Alexander’s Art Trail (AAT) and outdoor learning center received state attention during the project’s dedication on Sunday, August 13th at 1:30 p.m. Governor Angus King dropped by with his Harley Davidson entourage to offer his support of the project.

The Governor and friends rode into Alexander as part of their annual Harley Davidson state trip and stopped at the future site of the art trail and the already constructed outdoor learning area located at the Alexander Elementary School on Route 9.

When Alexander resident and retired Washington County Technical College President Ron Renaud heard the Governor would be passing through, he sent a letter asking Gov. King to stop for the dedication.

Renaud described the Art Trail efforts to the Governor. "This is a good example of when small rural school budgets are forced to be cut, that important parts of the curriculum can be augmented by strong community efforts. This has certainly happened here in the small community of Alexander.

"This project is an example of a collaborative effort among area artists, teachers, students, members of the community, and area businesses from the Baileyville, Calais area. A grant has been submitted to add unique sculptures in addition to some private foundation grants that have been awarded.

"This would be a great opportunity for everyone because it is such a wonderfully unique project that has uplifted this community in a rather sophisticated way. Also, this Art Trail is located on Route 9 so that tourists can benefit as well," Renaud said.

The Town of Alexander has just recently embarked on this new mission. The idea began early last year and AAT organizer Linda Renaud, took off running with the plan.

She quickly formed a support committee that includes her husband Ron, area artists, and school parents and the team worked to plan the trail and to construct an outdoor learning center for the Alexander Elementary School students.

Work has already begun on the art trail. In June, teachers from the Alexander school, their students and community volunteers came together to make a series of large cement mushrooms and a giant cement mummy under the direction of sculptors Roland and Grazina Paegle. They are now "planted" on the school grounds and make an interesting beginning for the art trail.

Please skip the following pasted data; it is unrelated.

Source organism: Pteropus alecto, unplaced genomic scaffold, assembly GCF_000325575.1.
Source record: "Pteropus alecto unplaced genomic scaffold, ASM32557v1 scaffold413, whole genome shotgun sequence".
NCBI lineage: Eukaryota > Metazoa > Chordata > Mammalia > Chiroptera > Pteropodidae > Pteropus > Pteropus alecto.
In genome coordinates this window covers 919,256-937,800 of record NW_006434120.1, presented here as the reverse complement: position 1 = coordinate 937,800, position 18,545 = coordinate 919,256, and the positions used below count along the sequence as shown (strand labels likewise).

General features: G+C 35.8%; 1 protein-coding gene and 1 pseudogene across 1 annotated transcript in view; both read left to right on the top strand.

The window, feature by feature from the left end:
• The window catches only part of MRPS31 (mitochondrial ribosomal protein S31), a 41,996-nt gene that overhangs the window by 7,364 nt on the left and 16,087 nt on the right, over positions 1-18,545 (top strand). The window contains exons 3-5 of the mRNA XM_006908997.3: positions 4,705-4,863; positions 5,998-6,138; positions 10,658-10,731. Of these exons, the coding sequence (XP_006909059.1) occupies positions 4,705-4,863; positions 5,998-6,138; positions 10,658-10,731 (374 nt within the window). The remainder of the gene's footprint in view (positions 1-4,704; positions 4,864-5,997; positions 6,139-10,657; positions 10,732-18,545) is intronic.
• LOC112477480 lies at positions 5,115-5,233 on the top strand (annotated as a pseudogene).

Large solid oak sculptures will also be added to the trail. Sketches for the fairytale works have already been received from Latvian and Lithuanian artists. "Sculptures from local artists could also be added to the trail and will be a chance for local artists to display their works for tourists passing through," Renaud added.

The History Dome and Art Park Inc. is a Maine non-profit organization which provided the initial pilot funds for the construction of the of the "Learning Area" as part of its promise to help raise the matching funds for a MDOT grant.

Support is still needed for the project in the form of ideas, funds and volunteer labor, Renaud said.

"The art trail and learning center will be an asset to the community. This will introduce students to the arts and will promote interest in the arts for generations to come. Not only will this provide a great opportunity for our community, it will be a tremendous attraction to the learning stream of tourists who travel Route 9. It also will create opportunities for area artists to display their work.

By Heather Erickson

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